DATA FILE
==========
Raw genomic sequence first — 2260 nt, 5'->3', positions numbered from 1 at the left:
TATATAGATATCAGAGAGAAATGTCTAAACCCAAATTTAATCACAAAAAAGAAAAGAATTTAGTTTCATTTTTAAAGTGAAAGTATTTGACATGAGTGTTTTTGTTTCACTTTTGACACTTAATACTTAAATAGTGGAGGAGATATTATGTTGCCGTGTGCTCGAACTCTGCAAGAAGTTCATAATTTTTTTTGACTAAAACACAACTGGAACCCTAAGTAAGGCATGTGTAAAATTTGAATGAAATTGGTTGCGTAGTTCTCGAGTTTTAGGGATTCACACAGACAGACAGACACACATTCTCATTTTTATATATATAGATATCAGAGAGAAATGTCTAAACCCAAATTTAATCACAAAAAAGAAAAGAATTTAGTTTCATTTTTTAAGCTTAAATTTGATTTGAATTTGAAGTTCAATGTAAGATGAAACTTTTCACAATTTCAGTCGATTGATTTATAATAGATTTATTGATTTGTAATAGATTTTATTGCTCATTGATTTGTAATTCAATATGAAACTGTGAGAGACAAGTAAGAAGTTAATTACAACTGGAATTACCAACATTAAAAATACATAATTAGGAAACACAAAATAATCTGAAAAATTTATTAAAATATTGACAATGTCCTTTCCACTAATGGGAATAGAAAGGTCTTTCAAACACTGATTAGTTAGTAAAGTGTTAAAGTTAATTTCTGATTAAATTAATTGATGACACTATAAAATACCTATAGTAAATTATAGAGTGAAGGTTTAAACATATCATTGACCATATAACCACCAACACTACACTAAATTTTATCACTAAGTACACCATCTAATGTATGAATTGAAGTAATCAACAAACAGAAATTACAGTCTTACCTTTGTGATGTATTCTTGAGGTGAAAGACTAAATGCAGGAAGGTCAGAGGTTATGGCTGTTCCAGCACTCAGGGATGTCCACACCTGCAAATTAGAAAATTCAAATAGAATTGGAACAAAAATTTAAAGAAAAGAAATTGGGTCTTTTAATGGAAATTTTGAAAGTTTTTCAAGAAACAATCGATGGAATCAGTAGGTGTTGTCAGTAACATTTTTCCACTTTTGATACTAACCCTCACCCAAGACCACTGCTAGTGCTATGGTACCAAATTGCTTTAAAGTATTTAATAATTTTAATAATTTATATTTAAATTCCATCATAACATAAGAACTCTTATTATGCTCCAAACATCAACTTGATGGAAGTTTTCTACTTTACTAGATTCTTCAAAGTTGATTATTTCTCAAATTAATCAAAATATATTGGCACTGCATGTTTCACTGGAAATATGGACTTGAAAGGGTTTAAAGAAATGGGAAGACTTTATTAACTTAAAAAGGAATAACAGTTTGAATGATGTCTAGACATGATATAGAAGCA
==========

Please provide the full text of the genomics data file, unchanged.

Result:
Raw genomic sequence first — 2260 nt, 5'->3', positions numbered from 1 at the left:
TATATAGATATCAGAGAGAAATGTCTAAACCCAAATTTAATCACAAAAAAGAAAAGAATTTAGTTTCATTTTTAAAGTGAAAGTATTTGACATGAGTGTTTTTGTTTCACTTTTGACACTTAATACTTAAATAGTGGAGGAGATATTATGTTGCCGTGTGCTCGAACTCTGCAAGAAGTTCATAATTTTTTTTGACTAAAACACAACTGGAACCCTAAGTAAGGCATGTGTAAAATTTGAATGAAATTGGTTGCGTAGTTCTCGAGTTTTAGGGATTCACACAGACAGACAGACACACATTCTCATTTTTATATATATAGATATCAGAGAGAAATGTCTAAACCCAAATTTAATCACAAAAAAGAAAAGAATTTAGTTTCATTTTTTAAGCTTAAATTTGATTTGAATTTGAAGTTCAATGTAAGATGAAACTTTTCACAATTTCAGTCGATTGATTTATAATAGATTTATTGATTTGTAATAGATTTTATTGCTCATTGATTTGTAATTCAATATGAAACTGTGAGAGACAAGTAAGAAGTTAATTACAACTGGAATTACCAACATTAAAAATACATAATTAGGAAACACAAAATAATCTGAAAAATTTATTAAAATATTGACAATGTCCTTTCCACTAATGGGAATAGAAAGGTCTTTCAAACACTGATTAGTTAGTAAAGTGTTAAAGTTAATTTCTGATTAAATTAATTGATGACACTATAAAATACCTATAGTAAATTATAGAGTGAAGGTTTAAACATATCATTGACCATATAACCACCAACACTACACTAAATTTTATCACTAAGTACACCATCTAATGTATGAATTGAAGTAATCAACAAACAGAAATTACAGTCTTACCTTTGTGATGTATTCTTGAGGTGAAAGACTAAATGCAGGAAGGTCAGAGGTTATGGCTGTTCCAGCACTCAGGGATGTCCACACCTGCAAATTAGAAAATTCAAATAGAATTGGAACAAAAATTTAAAGAAAAGAAATTGGGTCTTTTAATGGAAATTTTGAAAGTTTTTCAAGAAACAATCGATGGAATCAGTAGGTGTTGTCAGTAACATTTTTCCACTTTTGATACTAACCCTCACCCAAGACCACTGCTAGTGCTATGGTACCAAATTGCTTTAAAGTATTTAATAATTTTAATAATTTATATTTAAATTCCATCATAACATAAGAACTCTTATTATGCTCCAAACATCAACTTGATGGAAGTTTTCTACTTTACTAGATTCTTCAAAGTTGATTATTTCTCAAATTAATCAAAATATATTGGCACTGCATGTTTCACTGGAAATATGGACTTGAAAGGGTTTAAAGAAATGGGAAGACTTTATTAACTTAAAAAGGAATAACAGTTTGAATGATGTCTAGACATGATATAGAAGCA